By a 61-30 margin, the Senate cleared the last hurdle between the Employment Non-Discrimination Act (ENDA) and final passage before heading to the House. Unlike dozens of other versions, this bill takes the radical agenda a step farther by including "gender identity" as a protected class under the law. According to 61 U.S. Senators, American schools, organizations, companies, and charities would have to swallow their concerns about safety, profits, and future business and not only encourage men to dress like women (and vice-versa) at work -- but make special accommodations for them to do so.
As far as Sens. Kelly Ayotte (R-N.H.), Orrin Hatch (R-Utah), Dean Heller (R-Nev.), Mark Kirk (R-Ill.), Rob Portman (R-Ohio), Susan Collins (R-Maine), and Pat Toomey (R-Pa.) are concerned, U.S. businesses should be punished for not taking a person's sex life into consideration when making employee decisions. "It shall be unlawful," the bill explains, "for any employer -- to fail or refuse to hire or to discharge any individual, or otherwise discriminate against any individual with respect to the compensation, terms, conditions, or privileges of employment of the individual, because of such individual's actual or perceived sexual orientation or gender identity." To these 61 senators, it doesn't matter if you work with small children, have religious objections, or stand to lose significant business -- the entire marketplace needs to bow to the agenda of 3.4% of the population, or else.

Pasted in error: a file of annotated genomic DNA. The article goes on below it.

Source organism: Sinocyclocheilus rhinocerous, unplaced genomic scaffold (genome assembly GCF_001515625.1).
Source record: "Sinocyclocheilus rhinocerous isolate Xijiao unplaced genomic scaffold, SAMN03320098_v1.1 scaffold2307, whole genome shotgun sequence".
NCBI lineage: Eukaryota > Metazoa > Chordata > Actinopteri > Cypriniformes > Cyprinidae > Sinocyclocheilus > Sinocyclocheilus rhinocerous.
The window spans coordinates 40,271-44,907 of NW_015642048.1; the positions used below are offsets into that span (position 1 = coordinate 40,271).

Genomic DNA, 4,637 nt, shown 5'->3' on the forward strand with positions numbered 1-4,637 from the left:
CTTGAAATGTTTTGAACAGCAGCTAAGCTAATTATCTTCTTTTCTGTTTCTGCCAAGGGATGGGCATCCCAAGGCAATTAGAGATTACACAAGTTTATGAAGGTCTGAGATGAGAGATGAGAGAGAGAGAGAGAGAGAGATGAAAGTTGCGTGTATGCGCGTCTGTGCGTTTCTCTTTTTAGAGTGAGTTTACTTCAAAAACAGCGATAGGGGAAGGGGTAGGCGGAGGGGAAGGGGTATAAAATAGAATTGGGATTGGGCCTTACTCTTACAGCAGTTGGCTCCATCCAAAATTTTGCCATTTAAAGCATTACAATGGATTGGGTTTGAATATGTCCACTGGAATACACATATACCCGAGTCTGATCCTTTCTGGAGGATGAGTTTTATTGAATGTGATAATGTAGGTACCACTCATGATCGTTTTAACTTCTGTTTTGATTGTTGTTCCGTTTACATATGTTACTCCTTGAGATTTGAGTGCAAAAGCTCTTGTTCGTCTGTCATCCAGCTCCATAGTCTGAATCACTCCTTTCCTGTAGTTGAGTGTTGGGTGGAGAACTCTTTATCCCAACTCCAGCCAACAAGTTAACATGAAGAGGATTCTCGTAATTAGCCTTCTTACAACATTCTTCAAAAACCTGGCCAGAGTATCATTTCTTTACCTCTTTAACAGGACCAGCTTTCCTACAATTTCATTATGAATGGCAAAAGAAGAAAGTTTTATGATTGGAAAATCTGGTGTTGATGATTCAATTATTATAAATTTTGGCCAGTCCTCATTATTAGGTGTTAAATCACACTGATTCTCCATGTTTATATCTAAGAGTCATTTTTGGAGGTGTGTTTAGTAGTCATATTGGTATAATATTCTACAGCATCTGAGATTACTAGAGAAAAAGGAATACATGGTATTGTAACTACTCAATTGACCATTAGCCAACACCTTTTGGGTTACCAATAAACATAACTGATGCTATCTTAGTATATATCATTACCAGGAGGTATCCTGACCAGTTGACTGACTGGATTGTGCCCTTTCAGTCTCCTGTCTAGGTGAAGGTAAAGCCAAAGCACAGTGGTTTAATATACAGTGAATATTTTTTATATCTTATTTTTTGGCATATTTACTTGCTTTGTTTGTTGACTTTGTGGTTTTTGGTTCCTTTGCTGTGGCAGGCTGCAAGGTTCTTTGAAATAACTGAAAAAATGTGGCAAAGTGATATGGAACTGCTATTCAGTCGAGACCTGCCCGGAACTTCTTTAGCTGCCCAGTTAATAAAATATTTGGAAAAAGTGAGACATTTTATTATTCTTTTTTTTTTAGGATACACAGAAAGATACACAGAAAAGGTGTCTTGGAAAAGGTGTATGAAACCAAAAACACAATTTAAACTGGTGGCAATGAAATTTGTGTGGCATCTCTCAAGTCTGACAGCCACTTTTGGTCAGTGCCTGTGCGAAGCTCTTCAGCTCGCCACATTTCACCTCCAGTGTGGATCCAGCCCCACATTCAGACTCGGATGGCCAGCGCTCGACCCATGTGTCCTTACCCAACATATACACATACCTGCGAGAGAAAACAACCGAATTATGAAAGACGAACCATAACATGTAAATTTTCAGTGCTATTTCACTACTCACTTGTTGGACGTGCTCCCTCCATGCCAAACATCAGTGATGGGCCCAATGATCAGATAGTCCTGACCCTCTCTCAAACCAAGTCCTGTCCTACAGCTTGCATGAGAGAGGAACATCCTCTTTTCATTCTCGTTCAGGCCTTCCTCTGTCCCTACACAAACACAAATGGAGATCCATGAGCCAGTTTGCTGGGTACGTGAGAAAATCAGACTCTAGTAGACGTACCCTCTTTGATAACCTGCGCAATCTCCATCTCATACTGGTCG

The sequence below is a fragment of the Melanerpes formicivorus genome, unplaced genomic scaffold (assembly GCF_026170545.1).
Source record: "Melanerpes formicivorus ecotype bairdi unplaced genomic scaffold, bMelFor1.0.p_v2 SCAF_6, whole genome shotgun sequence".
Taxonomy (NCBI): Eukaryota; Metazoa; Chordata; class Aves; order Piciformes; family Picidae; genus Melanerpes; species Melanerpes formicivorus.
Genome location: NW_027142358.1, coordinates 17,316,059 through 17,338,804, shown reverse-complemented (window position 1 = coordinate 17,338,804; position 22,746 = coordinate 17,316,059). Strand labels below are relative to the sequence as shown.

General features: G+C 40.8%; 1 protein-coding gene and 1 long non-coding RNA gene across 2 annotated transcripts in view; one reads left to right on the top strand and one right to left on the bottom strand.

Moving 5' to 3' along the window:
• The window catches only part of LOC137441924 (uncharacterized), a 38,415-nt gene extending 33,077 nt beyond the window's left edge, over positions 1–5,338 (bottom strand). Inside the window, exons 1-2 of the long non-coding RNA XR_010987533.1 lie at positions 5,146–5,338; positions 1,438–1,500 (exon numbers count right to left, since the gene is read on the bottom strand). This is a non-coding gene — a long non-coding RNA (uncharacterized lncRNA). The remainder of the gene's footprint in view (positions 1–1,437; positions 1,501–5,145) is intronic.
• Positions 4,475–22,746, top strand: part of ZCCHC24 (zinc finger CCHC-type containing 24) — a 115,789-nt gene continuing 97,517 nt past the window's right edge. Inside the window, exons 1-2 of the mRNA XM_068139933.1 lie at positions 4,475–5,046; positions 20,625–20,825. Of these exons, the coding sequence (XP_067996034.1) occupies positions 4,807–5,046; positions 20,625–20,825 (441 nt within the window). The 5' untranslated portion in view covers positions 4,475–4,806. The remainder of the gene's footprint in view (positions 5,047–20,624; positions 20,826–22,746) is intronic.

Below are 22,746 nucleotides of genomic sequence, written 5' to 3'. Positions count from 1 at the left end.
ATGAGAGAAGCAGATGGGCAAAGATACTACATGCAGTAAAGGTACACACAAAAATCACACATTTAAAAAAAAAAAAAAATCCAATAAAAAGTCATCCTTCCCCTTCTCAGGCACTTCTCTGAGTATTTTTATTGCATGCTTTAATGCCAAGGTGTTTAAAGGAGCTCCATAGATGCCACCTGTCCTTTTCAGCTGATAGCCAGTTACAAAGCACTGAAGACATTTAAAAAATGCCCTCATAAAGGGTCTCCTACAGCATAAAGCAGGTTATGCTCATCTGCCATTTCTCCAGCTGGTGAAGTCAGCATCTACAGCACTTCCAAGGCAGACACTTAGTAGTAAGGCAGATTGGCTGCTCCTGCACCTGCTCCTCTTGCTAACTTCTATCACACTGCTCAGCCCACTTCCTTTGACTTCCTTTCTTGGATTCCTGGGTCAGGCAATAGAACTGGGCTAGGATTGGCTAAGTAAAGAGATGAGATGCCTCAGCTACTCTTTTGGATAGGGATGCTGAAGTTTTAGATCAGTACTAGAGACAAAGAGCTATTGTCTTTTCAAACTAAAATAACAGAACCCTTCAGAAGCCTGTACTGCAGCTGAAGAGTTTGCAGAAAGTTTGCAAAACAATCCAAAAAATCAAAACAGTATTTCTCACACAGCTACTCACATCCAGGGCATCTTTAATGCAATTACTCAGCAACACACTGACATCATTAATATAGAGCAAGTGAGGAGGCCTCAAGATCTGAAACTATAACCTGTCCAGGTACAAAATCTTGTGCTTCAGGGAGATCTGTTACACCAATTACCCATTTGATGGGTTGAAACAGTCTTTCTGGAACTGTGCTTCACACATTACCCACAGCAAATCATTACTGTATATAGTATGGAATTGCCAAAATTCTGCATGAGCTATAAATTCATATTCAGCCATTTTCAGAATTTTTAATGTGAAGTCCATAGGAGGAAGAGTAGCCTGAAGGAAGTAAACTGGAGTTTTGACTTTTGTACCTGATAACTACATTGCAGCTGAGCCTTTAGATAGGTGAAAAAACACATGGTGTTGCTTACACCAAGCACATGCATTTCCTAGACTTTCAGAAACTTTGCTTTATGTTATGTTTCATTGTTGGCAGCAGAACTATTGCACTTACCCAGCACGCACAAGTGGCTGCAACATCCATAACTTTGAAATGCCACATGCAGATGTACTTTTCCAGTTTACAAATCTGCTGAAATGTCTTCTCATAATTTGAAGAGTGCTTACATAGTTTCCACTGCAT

Fortunately, Speaker John Boehner (R-Ohio) has better sense than that, and all but assured Americans that his chamber would fight for the rights of U.S. businesses. "We have always believed this is covered by existing law," the aide said, adding that it is "not a new issue or a new position -- it's a longstanding position, and, frankly, not 'news' at all. This has been his position, on the record, for years, stated publicly many times."